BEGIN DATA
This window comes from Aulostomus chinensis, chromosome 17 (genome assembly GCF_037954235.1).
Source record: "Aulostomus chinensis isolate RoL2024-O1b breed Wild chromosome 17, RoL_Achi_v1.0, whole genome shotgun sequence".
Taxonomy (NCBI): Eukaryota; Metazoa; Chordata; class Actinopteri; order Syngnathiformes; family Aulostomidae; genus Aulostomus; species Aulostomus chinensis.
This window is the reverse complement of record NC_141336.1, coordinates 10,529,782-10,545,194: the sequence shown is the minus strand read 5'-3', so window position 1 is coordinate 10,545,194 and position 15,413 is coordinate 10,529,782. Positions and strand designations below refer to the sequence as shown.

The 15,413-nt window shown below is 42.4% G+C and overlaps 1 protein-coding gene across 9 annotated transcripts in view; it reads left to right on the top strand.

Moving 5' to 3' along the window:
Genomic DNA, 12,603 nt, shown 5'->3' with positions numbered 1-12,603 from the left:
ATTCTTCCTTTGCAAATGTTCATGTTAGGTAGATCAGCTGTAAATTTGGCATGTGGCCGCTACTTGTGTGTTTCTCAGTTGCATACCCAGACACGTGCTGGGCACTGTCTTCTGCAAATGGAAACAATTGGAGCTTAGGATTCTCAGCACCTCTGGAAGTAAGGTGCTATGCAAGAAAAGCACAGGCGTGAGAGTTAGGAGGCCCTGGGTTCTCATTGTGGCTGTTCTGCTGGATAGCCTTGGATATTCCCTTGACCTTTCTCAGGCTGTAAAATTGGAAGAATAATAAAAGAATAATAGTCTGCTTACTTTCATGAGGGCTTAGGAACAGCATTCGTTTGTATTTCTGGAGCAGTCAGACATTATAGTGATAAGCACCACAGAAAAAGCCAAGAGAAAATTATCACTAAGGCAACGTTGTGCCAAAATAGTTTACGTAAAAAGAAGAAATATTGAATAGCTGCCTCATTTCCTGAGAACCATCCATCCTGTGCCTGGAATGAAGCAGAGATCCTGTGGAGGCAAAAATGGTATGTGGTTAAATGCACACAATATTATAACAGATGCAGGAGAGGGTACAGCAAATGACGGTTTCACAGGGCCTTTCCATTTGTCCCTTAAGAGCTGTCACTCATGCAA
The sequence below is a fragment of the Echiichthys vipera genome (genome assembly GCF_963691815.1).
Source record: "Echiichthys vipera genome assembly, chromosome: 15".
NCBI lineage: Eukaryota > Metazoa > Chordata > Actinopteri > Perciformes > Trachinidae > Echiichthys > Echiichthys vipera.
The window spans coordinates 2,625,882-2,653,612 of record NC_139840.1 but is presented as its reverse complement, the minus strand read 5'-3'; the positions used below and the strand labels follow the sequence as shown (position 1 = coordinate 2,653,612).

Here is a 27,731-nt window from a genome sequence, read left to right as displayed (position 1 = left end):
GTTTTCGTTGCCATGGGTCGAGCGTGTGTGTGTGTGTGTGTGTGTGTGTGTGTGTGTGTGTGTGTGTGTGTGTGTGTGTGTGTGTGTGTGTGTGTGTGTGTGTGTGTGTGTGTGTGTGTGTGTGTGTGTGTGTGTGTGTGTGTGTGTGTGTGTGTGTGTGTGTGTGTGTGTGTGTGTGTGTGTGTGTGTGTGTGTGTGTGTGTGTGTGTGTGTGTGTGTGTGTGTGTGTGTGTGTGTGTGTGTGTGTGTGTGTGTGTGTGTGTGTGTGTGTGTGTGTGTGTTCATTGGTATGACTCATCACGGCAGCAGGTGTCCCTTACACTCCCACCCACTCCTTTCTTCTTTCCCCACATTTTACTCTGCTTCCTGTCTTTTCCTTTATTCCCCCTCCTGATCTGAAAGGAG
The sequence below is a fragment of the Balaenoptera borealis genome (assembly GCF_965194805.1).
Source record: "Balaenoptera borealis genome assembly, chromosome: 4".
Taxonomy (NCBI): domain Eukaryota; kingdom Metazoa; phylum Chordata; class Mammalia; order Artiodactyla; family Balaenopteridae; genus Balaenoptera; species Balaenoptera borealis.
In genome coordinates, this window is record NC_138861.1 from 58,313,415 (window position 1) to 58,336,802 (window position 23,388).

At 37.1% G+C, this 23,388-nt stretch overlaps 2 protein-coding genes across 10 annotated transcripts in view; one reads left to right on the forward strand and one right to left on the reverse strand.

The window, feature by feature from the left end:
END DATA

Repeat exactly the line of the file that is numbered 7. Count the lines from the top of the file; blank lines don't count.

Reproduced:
Genomic DNA, 12,603 nt, shown 5'->3' with positions numbered 1-12,603 from the left: